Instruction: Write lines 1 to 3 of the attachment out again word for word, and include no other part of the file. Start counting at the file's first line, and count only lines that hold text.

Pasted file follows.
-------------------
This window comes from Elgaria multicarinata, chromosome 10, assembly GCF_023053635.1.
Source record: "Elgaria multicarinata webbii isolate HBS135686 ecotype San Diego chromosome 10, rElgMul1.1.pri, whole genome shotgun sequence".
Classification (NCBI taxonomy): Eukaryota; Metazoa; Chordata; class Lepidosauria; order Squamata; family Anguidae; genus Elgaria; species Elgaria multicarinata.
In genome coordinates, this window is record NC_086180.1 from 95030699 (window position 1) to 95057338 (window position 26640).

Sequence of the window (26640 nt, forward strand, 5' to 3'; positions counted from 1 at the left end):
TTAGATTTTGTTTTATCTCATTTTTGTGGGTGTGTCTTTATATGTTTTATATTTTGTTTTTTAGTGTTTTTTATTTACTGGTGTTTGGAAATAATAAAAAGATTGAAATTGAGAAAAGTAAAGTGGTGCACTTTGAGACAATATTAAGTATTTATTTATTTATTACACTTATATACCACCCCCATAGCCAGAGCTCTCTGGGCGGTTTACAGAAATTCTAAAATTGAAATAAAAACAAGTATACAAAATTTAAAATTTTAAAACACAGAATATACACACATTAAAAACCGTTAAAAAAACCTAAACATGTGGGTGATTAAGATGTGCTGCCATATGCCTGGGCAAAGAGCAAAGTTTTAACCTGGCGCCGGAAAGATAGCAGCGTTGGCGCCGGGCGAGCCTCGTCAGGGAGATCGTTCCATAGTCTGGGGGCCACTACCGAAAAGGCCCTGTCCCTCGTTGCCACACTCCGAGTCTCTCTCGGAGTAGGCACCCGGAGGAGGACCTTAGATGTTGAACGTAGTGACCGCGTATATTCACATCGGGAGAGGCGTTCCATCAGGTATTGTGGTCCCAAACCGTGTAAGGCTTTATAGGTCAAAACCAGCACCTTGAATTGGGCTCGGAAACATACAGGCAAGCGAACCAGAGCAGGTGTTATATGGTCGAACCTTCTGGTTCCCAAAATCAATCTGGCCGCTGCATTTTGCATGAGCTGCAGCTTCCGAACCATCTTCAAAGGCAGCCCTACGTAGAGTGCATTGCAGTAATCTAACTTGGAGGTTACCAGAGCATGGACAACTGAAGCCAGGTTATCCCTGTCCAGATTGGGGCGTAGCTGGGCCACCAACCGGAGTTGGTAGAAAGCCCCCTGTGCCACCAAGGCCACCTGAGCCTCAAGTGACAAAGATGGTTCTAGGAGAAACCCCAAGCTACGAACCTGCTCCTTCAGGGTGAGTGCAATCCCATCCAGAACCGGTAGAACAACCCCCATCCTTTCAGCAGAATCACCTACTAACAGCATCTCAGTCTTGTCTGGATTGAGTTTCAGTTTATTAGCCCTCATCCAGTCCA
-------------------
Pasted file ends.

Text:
This window comes from Elgaria multicarinata, chromosome 10, assembly GCF_023053635.1.
Source record: "Elgaria multicarinata webbii isolate HBS135686 ecotype San Diego chromosome 10, rElgMul1.1.pri, whole genome shotgun sequence".
Classification (NCBI taxonomy): Eukaryota; Metazoa; Chordata; class Lepidosauria; order Squamata; family Anguidae; genus Elgaria; species Elgaria multicarinata.